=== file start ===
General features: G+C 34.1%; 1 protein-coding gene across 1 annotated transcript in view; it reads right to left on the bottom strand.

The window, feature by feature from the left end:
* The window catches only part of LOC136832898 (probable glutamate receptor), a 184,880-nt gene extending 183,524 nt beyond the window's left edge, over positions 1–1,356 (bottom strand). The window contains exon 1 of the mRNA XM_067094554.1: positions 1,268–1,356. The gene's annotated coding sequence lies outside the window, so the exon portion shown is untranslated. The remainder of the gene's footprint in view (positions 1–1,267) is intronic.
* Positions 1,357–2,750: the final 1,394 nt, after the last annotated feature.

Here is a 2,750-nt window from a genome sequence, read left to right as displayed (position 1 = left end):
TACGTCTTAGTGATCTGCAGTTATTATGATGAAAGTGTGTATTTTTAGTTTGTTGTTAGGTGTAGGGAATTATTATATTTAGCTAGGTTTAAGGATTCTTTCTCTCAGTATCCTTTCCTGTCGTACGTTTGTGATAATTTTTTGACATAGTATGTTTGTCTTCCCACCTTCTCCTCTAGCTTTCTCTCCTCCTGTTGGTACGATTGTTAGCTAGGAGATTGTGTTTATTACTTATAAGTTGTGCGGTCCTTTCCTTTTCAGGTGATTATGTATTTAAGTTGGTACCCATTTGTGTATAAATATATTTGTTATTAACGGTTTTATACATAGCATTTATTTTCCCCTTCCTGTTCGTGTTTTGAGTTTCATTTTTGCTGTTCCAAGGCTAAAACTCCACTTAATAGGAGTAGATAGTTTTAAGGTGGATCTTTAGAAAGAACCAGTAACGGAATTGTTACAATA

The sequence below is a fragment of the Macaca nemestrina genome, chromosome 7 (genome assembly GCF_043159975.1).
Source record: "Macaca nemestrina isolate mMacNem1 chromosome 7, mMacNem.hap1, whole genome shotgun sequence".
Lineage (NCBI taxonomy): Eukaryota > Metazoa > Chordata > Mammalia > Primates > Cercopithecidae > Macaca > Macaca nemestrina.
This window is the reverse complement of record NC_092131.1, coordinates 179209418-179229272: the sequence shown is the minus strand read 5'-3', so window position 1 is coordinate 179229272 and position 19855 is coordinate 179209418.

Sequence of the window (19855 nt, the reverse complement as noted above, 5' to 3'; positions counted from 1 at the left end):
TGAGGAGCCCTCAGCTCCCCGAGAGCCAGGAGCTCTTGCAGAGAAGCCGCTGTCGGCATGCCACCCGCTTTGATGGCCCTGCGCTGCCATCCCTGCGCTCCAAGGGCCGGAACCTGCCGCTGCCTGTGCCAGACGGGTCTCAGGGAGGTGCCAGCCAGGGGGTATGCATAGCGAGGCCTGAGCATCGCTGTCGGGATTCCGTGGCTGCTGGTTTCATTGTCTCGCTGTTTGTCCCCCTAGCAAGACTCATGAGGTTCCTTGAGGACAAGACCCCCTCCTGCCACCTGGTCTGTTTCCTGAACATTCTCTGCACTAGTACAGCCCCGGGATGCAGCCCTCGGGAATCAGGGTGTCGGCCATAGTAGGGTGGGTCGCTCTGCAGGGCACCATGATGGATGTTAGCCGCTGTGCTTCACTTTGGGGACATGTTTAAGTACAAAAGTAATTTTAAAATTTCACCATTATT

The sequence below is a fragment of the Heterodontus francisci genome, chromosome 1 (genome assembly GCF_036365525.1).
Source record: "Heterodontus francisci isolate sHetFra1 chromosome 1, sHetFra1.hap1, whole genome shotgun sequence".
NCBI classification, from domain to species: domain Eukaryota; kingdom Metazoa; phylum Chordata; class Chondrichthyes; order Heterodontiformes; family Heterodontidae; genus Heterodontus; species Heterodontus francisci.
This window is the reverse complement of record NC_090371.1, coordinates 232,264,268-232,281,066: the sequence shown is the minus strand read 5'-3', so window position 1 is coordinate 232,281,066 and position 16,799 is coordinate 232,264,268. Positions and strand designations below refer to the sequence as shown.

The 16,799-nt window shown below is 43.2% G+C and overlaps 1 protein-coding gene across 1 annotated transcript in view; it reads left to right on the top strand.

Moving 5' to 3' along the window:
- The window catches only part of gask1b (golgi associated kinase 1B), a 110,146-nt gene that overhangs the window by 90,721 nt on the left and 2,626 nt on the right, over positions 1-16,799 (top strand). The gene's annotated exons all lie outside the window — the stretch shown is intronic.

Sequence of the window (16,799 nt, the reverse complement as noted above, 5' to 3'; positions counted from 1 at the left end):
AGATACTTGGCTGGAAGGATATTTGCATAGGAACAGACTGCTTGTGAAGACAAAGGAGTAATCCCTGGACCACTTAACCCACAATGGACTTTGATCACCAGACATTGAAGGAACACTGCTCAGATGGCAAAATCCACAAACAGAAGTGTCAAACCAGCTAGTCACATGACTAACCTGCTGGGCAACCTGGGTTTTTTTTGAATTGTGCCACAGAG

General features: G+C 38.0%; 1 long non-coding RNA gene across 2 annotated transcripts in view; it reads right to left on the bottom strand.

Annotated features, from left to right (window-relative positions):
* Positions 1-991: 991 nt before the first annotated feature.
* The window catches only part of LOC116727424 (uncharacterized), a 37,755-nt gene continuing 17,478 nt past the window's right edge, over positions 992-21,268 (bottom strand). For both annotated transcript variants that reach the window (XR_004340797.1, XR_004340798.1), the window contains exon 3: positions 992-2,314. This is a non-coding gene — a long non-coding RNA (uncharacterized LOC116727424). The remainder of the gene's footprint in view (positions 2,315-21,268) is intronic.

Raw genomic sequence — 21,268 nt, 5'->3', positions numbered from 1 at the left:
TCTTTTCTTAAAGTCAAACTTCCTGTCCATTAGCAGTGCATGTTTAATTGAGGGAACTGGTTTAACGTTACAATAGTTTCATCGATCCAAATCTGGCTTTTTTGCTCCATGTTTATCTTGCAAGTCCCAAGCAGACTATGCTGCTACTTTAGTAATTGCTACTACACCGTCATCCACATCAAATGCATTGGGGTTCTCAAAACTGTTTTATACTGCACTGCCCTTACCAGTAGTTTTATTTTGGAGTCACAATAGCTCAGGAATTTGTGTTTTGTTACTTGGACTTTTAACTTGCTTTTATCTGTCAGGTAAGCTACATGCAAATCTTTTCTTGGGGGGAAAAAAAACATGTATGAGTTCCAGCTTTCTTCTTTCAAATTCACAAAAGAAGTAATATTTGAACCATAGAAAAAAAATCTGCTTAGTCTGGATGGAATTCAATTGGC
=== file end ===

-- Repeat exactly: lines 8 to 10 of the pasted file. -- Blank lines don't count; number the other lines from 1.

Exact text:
Source record: "Macaca nemestrina isolate mMacNem1 chromosome 7, mMacNem.hap1, whole genome shotgun sequence".
Lineage (NCBI taxonomy): Eukaryota > Metazoa > Chordata > Mammalia > Primates > Cercopithecidae > Macaca > Macaca nemestrina.
This window is the reverse complement of record NC_092131.1, coordinates 179209418-179229272: the sequence shown is the minus strand read 5'-3', so window position 1 is coordinate 179229272 and position 19855 is coordinate 179209418.